According to a press release from Signature Healthcare, the facility remains under “Limited Access,” which means no individual, regardless of reason, can visit or enter, “except under certain and very specific circumstances, such as an end-of-life situation or when critical for a resident’s emotional well-being and care.”

The press release goes on to explain that there are alternative means of communication being used so family and friends can keep in contact with residents. Some of these alternative methods includes YourDoc2U, social media, cell phone applications, virtual chaplain visits, etc.

According to the press release, “YourDoc2U is a telehealth service platform, usually used by doctors and staff, to ensure all patients have equal access to quality healthcare, regardless of location. Signature Healthcare has expanded that technology to allow families to set up a remote, virtual conference with their loved one, using the equipment that is already available at our facilities.”

Other services that help to keep the residents occupied or connected include InspireTV, Touch Points and a food service menu.

InspireTV, according to the press release, is an application that allows Signature Healthcare facilities to stream virtual museum tours, cooking shows, faith-based topics and in-house videos for residents which are created by stakeholders.

Touch Points is a resource website that offers up-to-date links on quality-of-life engagement resource links. These links are to allow residents to access fun activities such as art projects, adult coloring books, puzzles, daily devotions, etc.

The specific food service menus are offered to residents as a way to order specific foods for leisure and comfort.

Signature Healthcare encourages family, friends and the community to continue sending letters and cards to residents, although it has been requested that those who do send things to practice good hand washing hygiene when handling the items.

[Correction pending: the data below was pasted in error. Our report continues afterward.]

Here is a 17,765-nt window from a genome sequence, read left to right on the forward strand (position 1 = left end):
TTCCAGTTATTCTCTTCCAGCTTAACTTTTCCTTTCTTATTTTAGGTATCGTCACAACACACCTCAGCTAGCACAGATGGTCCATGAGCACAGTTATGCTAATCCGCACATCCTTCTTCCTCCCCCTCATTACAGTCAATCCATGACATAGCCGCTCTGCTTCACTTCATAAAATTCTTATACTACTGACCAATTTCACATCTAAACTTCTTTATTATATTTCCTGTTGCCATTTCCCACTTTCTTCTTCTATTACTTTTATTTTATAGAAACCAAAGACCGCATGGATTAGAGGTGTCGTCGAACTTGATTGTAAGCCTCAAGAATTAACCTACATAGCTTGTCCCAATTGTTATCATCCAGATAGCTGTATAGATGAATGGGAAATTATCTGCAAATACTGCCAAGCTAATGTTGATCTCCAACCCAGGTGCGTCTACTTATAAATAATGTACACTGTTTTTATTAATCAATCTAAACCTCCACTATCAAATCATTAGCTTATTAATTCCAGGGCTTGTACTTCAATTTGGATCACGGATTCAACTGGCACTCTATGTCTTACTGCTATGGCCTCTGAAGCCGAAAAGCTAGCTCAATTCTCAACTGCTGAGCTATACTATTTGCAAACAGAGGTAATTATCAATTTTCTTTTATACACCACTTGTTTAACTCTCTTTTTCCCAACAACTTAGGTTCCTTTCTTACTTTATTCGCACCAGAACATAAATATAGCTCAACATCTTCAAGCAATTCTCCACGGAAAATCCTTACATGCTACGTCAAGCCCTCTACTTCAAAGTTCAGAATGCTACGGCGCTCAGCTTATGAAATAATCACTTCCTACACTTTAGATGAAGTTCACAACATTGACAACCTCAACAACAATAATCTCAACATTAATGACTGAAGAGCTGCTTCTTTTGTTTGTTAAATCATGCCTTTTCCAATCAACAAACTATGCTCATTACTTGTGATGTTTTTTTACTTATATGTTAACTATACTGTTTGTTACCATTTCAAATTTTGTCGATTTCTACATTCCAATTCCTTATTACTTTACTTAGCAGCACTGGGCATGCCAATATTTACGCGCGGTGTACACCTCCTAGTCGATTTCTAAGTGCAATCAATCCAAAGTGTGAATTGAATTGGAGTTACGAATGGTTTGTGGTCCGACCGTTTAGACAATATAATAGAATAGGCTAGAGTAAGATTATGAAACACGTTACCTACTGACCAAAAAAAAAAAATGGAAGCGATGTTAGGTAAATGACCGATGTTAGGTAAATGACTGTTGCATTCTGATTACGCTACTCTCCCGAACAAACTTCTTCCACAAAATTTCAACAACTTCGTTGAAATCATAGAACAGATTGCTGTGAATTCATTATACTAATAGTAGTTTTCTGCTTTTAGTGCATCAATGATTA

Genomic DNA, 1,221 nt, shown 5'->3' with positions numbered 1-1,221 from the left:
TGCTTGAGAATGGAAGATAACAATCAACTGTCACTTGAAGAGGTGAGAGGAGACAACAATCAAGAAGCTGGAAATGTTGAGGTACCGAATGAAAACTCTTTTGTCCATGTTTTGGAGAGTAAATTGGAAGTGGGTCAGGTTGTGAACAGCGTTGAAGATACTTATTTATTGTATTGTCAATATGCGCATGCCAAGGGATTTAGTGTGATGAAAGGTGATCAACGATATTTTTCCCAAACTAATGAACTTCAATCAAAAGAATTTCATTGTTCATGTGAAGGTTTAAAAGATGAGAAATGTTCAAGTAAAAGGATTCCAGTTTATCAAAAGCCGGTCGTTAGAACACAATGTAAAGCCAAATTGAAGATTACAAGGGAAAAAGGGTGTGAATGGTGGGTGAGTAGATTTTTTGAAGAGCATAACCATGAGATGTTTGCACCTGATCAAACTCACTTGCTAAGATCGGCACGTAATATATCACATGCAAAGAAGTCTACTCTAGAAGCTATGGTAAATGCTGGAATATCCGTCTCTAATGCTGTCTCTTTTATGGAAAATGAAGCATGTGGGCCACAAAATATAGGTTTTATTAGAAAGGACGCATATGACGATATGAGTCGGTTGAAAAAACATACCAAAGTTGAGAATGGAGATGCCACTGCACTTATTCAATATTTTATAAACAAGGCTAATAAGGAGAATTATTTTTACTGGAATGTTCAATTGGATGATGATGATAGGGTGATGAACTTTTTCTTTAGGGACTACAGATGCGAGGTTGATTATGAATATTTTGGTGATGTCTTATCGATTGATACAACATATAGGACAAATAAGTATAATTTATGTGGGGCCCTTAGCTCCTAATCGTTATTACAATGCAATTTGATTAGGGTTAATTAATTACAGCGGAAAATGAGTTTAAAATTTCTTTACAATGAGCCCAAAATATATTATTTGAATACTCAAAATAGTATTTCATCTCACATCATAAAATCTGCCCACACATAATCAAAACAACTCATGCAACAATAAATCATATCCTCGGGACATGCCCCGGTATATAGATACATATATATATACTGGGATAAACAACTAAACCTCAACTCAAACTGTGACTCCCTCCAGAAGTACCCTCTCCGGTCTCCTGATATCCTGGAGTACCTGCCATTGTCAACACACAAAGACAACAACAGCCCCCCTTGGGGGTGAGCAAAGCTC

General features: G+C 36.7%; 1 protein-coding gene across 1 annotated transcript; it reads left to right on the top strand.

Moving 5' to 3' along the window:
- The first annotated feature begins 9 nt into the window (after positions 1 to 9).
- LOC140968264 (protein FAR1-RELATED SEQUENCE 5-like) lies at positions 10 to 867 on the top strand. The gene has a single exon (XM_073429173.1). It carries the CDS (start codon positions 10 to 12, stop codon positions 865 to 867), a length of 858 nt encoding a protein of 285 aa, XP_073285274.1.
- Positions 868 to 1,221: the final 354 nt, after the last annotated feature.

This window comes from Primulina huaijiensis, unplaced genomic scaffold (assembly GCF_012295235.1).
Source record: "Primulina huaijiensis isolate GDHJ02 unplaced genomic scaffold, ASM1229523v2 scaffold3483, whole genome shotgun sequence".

According to officials representing Carriage Court of Washington Court House, “residents continue to enjoy activities, such as exercise class and attend church services held at the building. Window visits and virtual visits from friends and family are common. In addition, there’s been an outpouring of delivered food and treats for residents and staff.”

Reach Jennifer Woods at 740-313-0355 or on Twitter @JennMWoods.

Family and friends of residents of Carriage Court of Washington are taking part in “window visitations,” which have been occurring at all local facilities. Pictured are Betty Crocker and her son, Ray Crocker.
https://www.recordherald.com/wp-content/uploads/sites/27/2020/04/web1_cutthumbnail_CC-Wash-2-1.jpgFamily and friends of residents of Carriage Court of Washington are taking part in “window visitations,” which have been occurring at all local facilities. Pictured are Betty Crocker and her son, Ray Crocker. Courtesy photos

The Court House Manor therapy team has not backed down. Their services have never been confined to the in-house gym, so with the gym out of commission during the pandemic, they continue to work one-on-one with residents in their own space.
https://www.recordherald.com/wp-content/uploads/sites/27/2020/04/web1_therapy-team-CHM-1.jpgThe Court House Manor therapy team has not backed down. Their services have never been confined to the in-house gym, so with the gym out of commission during the pandemic, they continue to work one-on-one with residents in their own space. Courtesy photos

Department heads at St. Catherine’s Manor have been cross-training in various departments so they are able to help wherever they are needed. Wednesday they trained in dietary.
https://www.recordherald.com/wp-content/uploads/sites/27/2020/04/web1_StCatheirnesManor-1.jpgDepartment heads at St. Catherine’s Manor have been cross-training in various departments so they are able to help wherever they are needed. Wednesday they trained in dietary. Courtesy photos

By Jennifer Woods

jwoods@aimmediamidwest.com